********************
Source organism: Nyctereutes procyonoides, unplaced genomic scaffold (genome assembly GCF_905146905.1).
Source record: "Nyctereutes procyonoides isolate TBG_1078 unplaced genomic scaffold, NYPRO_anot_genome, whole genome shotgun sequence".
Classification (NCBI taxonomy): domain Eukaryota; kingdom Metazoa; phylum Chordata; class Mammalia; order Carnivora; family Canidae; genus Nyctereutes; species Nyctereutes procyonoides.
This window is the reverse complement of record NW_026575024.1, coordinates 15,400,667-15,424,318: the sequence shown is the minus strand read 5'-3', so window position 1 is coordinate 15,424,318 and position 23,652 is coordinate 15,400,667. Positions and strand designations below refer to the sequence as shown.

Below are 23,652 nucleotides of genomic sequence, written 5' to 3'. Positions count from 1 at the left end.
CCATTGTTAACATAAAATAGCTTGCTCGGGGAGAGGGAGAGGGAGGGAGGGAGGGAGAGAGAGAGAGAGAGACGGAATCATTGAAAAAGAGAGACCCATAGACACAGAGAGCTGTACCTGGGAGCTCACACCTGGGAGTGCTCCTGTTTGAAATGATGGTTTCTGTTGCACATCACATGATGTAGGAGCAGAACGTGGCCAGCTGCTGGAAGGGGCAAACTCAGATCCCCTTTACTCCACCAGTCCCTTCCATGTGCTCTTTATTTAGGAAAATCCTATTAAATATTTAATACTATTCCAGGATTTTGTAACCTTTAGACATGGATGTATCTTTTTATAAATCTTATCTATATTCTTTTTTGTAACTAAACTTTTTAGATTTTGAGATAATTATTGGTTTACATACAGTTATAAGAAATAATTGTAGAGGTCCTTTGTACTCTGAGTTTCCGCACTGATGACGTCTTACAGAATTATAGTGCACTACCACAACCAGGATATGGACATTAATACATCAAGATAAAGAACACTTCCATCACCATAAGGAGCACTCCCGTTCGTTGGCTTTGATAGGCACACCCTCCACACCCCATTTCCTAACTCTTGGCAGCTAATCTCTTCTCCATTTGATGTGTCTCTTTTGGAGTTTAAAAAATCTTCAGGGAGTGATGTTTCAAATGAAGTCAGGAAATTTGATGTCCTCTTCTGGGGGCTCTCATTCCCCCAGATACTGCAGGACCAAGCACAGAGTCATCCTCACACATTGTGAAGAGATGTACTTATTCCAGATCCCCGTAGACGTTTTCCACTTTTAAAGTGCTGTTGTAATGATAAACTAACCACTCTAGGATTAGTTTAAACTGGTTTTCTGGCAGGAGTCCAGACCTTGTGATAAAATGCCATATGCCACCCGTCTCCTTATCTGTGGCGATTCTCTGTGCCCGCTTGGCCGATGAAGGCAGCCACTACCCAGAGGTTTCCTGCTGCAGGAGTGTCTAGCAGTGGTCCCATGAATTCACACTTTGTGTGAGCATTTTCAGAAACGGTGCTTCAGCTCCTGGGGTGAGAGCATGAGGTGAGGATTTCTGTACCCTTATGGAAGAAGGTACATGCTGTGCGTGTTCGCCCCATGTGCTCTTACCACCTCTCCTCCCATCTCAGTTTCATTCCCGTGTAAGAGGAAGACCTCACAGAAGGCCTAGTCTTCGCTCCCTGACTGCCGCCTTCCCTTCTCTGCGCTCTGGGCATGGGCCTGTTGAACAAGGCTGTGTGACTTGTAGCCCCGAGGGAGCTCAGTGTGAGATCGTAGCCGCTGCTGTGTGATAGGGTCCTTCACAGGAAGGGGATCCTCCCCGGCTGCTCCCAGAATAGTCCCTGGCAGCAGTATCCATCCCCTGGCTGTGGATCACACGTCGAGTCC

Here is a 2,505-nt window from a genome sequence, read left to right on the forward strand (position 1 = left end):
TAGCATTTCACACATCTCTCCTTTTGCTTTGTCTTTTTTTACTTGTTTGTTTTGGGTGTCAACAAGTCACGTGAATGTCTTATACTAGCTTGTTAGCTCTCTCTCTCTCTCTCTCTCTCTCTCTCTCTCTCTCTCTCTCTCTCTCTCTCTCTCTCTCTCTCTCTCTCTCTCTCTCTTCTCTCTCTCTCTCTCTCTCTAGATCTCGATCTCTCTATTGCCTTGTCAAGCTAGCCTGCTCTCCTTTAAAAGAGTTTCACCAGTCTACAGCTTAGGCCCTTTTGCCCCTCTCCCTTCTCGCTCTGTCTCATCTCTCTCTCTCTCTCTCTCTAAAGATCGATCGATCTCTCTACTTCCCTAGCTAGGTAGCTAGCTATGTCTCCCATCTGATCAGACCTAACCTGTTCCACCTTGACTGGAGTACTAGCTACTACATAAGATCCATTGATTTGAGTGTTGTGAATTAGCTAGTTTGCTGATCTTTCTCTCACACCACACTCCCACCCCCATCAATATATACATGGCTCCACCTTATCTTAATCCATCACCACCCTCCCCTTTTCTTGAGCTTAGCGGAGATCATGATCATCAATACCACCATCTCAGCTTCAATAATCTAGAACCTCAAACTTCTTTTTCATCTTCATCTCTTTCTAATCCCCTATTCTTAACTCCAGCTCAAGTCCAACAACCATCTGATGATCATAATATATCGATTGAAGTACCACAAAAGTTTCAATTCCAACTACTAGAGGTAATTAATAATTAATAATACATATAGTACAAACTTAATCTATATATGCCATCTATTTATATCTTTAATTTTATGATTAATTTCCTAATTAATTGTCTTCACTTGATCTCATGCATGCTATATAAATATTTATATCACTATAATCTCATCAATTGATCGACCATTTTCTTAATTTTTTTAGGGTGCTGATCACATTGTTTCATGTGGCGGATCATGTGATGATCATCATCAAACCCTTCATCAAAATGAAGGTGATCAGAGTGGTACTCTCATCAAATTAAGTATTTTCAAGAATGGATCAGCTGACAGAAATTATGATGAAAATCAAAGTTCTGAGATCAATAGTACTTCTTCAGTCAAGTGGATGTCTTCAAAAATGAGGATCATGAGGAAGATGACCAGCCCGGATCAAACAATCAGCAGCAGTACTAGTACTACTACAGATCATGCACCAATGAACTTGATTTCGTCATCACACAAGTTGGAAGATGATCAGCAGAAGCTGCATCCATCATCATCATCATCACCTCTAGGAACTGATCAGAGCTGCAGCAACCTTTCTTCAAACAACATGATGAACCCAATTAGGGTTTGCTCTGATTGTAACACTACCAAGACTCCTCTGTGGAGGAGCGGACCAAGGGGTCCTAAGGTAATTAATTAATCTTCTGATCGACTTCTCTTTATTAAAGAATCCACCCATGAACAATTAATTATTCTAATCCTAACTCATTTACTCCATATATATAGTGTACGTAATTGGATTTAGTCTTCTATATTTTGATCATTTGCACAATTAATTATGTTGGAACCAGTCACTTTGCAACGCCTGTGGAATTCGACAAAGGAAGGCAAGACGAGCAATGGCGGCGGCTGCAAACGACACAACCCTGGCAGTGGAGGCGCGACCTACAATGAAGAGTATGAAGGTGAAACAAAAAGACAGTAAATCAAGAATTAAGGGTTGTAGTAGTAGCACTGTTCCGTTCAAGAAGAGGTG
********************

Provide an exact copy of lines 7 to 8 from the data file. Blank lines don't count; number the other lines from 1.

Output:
Here is a 2,505-nt window from a genome sequence, read left to right on the forward strand (position 1 = left end):
TAGCATTTCACACATCTCTCCTTTTGCTTTGTCTTTTTTTACTTGTTTGTTTTGGGTGTCAACAAGTCACGTGAATGTCTTATACTAGCTTGTTAGCTCTCTCTCTCTCTCTCTCTCTCTCTCTCTCTCTCTCTCTCTCTCTCTCTCTCTCTCTCTCTCTCTCTCTCTCTCTCTCTTCTCTCTCTCTCTCTCTCTCTAGATCTCGATCTCTCTATTGCCTTGTCAAGCTAGCCTGCTCTCCTTTAAAAGAGTTTCACCAGTCTACAGCTTAGGCCCTTTTGCCCCTCTCCCTTCTCGCTCTGTCTCATCTCTCTCTCTCTCTCTCTCTAAAGATCGATCGATCTCTCTACTTCCCTAGCTAGGTAGCTAGCTATGTCTCCCATCTGATCAGACCTAACCTGTTCCACCTTGACTGGAGTACTAGCTACTACATAAGATCCATTGATTTGAGTGTTGTGAATTAGCTAGTTTGCTGATCTTTCTCTCACACCACACTCCCACCCCCATCAATATATACATGGCTCCACCTTATCTTAATCCATCACCACCCTCCCCTTTTCTTGAGCTTAGCGGAGATCATGATCATCAATACCACCATCTCAGCTTCAATAATCTAGAACCTCAAACTTCTTTTTCATCTTCATCTCTTTCTAATCCCCTATTCTTAACTCCAGCTCAAGTCCAACAACCATCTGATGATCATAATATATCGATTGAAGTACCACAAAAGTTTCAATTCCAACTACTAGAGGTAATTAATAATTAATAATACATATAGTACAAACTTAATCTATATATGCCATCTATTTATATCTTTAATTTTATGATTAATTTCCTAATTAATTGTCTTCACTTGATCTCATGCATGCTATATAAATATTTATATCACTATAATCTCATCAATTGATCGACCATTTTCTTAATTTTTTTAGGGTGCTGATCACATTGTTTCATGTGGCGGATCATGTGATGATCATCATCAAACCCTTCATCAAAATGAAGGTGATCAGAGTGGTACTCTCATCAAATTAAGTATTTTCAAGAATGGATCAGCTGACAGAAATTATGATGAAAATCAAAGTTCTGAGATCAATAGTACTTCTTCAGTCAAGTGGATGTCTTCAAAAATGAGGATCATGAGGAAGATGACCAGCCCGGATCAAACAATCAGCAGCAGTACTAGTACTACTACAGATCATGCACCAATGAACTTGATTTCGTCATCACACAAGTTGGAAGATGATCAGCAGAAGCTGCATCCATCATCATCATCATCACCTCTAGGAACTGATCAGAGCTGCAGCAACCTTTCTTCAAACAACATGATGAACCCAATTAGGGTTTGCTCTGATTGTAACACTACCAAGACTCCTCTGTGGAGGAGCGGACCAAGGGGTCCTAAGGTAATTAATTAATCTTCTGATCGACTTCTCTTTATTAAAGAATCCACCCATGAACAATTAATTATTCTAATCCTAACTCATTTACTCCATATATATAGTGTACGTAATTGGATTTAGTCTTCTATATTTTGATCATTTGCACAATTAATTATGTTGGAACCAGTCACTTTGCAACGCCTGTGGAATTCGACAAAGGAAGGCAAGACGAGCAATGGCGGCGGCTGCAAACGACACAACCCTGGCAGTGGAGGCGCGACCTACAATGAAGAGTATGAAGGTGAAACAAAAAGACAGTAAATCAAGAATTAAGGGTTGTAGTAGTAGCACTGTTCCGTTCAAGAAGAGGTG